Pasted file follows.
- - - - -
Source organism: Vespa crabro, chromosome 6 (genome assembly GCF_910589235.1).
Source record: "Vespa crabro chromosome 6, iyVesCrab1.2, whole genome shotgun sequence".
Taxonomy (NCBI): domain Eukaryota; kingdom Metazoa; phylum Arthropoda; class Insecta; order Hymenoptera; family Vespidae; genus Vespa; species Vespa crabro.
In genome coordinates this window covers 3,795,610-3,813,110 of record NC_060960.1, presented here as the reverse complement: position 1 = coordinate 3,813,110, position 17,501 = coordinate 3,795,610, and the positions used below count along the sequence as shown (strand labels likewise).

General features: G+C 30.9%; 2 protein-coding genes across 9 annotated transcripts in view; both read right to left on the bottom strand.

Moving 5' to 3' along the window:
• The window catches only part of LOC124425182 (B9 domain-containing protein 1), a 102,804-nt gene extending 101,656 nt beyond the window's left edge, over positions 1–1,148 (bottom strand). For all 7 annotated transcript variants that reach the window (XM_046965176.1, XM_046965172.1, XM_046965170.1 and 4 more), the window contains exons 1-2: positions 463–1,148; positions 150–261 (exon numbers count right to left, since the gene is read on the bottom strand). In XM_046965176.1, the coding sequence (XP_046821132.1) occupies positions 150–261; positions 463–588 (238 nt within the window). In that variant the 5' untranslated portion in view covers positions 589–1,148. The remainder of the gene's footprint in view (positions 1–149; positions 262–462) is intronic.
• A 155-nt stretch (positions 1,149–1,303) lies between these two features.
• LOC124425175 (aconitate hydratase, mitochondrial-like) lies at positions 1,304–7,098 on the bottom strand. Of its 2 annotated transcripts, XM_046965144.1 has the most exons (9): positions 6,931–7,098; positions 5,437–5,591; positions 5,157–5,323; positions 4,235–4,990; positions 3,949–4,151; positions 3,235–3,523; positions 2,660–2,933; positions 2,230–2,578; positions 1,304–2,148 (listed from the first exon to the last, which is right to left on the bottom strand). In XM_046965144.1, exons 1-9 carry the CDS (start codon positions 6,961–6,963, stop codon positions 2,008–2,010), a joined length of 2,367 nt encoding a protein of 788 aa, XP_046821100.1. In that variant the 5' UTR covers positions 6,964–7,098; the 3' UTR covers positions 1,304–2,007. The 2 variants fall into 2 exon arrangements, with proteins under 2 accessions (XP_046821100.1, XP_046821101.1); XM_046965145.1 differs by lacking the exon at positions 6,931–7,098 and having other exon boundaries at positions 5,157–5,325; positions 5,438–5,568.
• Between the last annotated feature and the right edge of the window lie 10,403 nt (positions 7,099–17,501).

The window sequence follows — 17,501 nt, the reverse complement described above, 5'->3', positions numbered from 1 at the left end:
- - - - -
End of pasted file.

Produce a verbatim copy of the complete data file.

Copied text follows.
Source organism: Vespa crabro, chromosome 6 (genome assembly GCF_910589235.1).
Source record: "Vespa crabro chromosome 6, iyVesCrab1.2, whole genome shotgun sequence".
Taxonomy (NCBI): domain Eukaryota; kingdom Metazoa; phylum Arthropoda; class Insecta; order Hymenoptera; family Vespidae; genus Vespa; species Vespa crabro.
In genome coordinates this window covers 3,795,610-3,813,110 of record NC_060960.1, presented here as the reverse complement: position 1 = coordinate 3,813,110, position 17,501 = coordinate 3,795,610, and the positions used below count along the sequence as shown (strand labels likewise).

General features: G+C 30.9%; 2 protein-coding genes across 9 annotated transcripts in view; both read right to left on the bottom strand.

Moving 5' to 3' along the window:
• The window catches only part of LOC124425182 (B9 domain-containing protein 1), a 102,804-nt gene extending 101,656 nt beyond the window's left edge, over positions 1–1,148 (bottom strand). For all 7 annotated transcript variants that reach the window (XM_046965176.1, XM_046965172.1, XM_046965170.1 and 4 more), the window contains exons 1-2: positions 463–1,148; positions 150–261 (exon numbers count right to left, since the gene is read on the bottom strand). In XM_046965176.1, the coding sequence (XP_046821132.1) occupies positions 150–261; positions 463–588 (238 nt within the window). In that variant the 5' untranslated portion in view covers positions 589–1,148. The remainder of the gene's footprint in view (positions 1–149; positions 262–462) is intronic.
• A 155-nt stretch (positions 1,149–1,303) lies between these two features.
• LOC124425175 (aconitate hydratase, mitochondrial-like) lies at positions 1,304–7,098 on the bottom strand. Of its 2 annotated transcripts, XM_046965144.1 has the most exons (9): positions 6,931–7,098; positions 5,437–5,591; positions 5,157–5,323; positions 4,235–4,990; positions 3,949–4,151; positions 3,235–3,523; positions 2,660–2,933; positions 2,230–2,578; positions 1,304–2,148 (listed from the first exon to the last, which is right to left on the bottom strand). In XM_046965144.1, exons 1-9 carry the CDS (start codon positions 6,961–6,963, stop codon positions 2,008–2,010), a joined length of 2,367 nt encoding a protein of 788 aa, XP_046821100.1. In that variant the 5' UTR covers positions 6,964–7,098; the 3' UTR covers positions 1,304–2,007. The 2 variants fall into 2 exon arrangements, with proteins under 2 accessions (XP_046821100.1, XP_046821101.1); XM_046965145.1 differs by lacking the exon at positions 6,931–7,098 and having other exon boundaries at positions 5,157–5,325; positions 5,438–5,568.
• Between the last annotated feature and the right edge of the window lie 10,403 nt (positions 7,099–17,501).

The window sequence follows — 17,501 nt, the reverse complement described above, 5'->3', positions numbered from 1 at the left end: